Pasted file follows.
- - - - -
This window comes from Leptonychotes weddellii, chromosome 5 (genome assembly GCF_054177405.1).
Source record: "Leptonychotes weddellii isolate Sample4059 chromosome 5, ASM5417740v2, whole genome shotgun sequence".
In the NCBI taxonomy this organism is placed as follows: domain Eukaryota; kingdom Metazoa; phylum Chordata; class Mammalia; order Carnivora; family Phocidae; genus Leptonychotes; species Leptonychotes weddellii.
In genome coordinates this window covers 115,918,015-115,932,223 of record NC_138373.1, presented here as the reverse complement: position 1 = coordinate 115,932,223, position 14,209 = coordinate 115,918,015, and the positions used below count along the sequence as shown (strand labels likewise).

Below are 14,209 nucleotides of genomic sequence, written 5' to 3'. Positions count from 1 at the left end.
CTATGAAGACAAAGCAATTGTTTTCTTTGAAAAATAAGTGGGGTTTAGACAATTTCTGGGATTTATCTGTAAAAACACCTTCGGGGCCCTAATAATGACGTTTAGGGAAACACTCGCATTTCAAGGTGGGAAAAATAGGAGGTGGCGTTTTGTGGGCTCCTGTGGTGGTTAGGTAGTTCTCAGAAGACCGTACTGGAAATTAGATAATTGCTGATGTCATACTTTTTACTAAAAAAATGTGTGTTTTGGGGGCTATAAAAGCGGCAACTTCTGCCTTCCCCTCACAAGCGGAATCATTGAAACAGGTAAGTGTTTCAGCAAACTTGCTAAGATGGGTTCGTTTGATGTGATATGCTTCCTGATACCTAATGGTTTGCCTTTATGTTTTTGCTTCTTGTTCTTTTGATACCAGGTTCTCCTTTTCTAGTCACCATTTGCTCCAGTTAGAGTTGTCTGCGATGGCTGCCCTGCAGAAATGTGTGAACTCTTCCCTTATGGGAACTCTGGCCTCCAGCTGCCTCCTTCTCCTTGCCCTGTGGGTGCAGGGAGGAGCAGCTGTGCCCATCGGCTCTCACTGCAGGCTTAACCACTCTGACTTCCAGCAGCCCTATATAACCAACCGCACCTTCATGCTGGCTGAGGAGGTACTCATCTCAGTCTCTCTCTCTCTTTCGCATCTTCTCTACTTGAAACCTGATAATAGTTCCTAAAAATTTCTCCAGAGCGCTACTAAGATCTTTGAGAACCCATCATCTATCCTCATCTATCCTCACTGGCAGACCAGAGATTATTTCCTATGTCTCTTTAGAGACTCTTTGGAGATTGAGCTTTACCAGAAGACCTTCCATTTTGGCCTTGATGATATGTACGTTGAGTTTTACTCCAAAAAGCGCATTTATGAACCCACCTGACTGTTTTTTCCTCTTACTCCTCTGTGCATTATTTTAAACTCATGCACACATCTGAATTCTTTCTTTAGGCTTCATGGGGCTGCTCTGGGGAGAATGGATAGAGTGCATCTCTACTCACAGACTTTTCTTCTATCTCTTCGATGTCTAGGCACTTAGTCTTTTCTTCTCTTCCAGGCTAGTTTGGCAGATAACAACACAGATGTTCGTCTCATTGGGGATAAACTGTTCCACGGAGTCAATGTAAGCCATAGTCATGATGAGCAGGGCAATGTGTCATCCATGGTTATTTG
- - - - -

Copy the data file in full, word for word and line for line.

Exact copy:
This window comes from Leptonychotes weddellii, chromosome 5 (genome assembly GCF_054177405.1).
Source record: "Leptonychotes weddellii isolate Sample4059 chromosome 5, ASM5417740v2, whole genome shotgun sequence".
In the NCBI taxonomy this organism is placed as follows: domain Eukaryota; kingdom Metazoa; phylum Chordata; class Mammalia; order Carnivora; family Phocidae; genus Leptonychotes; species Leptonychotes weddellii.
In genome coordinates this window covers 115,918,015-115,932,223 of record NC_138373.1, presented here as the reverse complement: position 1 = coordinate 115,932,223, position 14,209 = coordinate 115,918,015, and the positions used below count along the sequence as shown (strand labels likewise).

Below are 14,209 nucleotides of genomic sequence, written 5' to 3'. Positions count from 1 at the left end.
CTATGAAGACAAAGCAATTGTTTTCTTTGAAAAATAAGTGGGGTTTAGACAATTTCTGGGATTTATCTGTAAAAACACCTTCGGGGCCCTAATAATGACGTTTAGGGAAACACTCGCATTTCAAGGTGGGAAAAATAGGAGGTGGCGTTTTGTGGGCTCCTGTGGTGGTTAGGTAGTTCTCAGAAGACCGTACTGGAAATTAGATAATTGCTGATGTCATACTTTTTACTAAAAAAATGTGTGTTTTGGGGGCTATAAAAGCGGCAACTTCTGCCTTCCCCTCACAAGCGGAATCATTGAAACAGGTAAGTGTTTCAGCAAACTTGCTAAGATGGGTTCGTTTGATGTGATATGCTTCCTGATACCTAATGGTTTGCCTTTATGTTTTTGCTTCTTGTTCTTTTGATACCAGGTTCTCCTTTTCTAGTCACCATTTGCTCCAGTTAGAGTTGTCTGCGATGGCTGCCCTGCAGAAATGTGTGAACTCTTCCCTTATGGGAACTCTGGCCTCCAGCTGCCTCCTTCTCCTTGCCCTGTGGGTGCAGGGAGGAGCAGCTGTGCCCATCGGCTCTCACTGCAGGCTTAACCACTCTGACTTCCAGCAGCCCTATATAACCAACCGCACCTTCATGCTGGCTGAGGAGGTACTCATCTCAGTCTCTCTCTCTCTTTCGCATCTTCTCTACTTGAAACCTGATAATAGTTCCTAAAAATTTCTCCAGAGCGCTACTAAGATCTTTGAGAACCCATCATCTATCCTCATCTATCCTCACTGGCAGACCAGAGATTATTTCCTATGTCTCTTTAGAGACTCTTTGGAGATTGAGCTTTACCAGAAGACCTTCCATTTTGGCCTTGATGATATGTACGTTGAGTTTTACTCCAAAAAGCGCATTTATGAACCCACCTGACTGTTTTTTCCTCTTACTCCTCTGTGCATTATTTTAAACTCATGCACACATCTGAATTCTTTCTTTAGGCTTCATGGGGCTGCTCTGGGGAGAATGGATAGAGTGCATCTCTACTCACAGACTTTTCTTCTATCTCTTCGATGTCTAGGCACTTAGTCTTTTCTTCTCTTCCAGGCTAGTTTGGCAGATAACAACACAGATGTTCGTCTCATTGGGGATAAACTGTTCCACGGAGTCAATGTAAGCCATAGTCATGATGAGCAGGGCAATGTGTCATCCATGGTTATTTG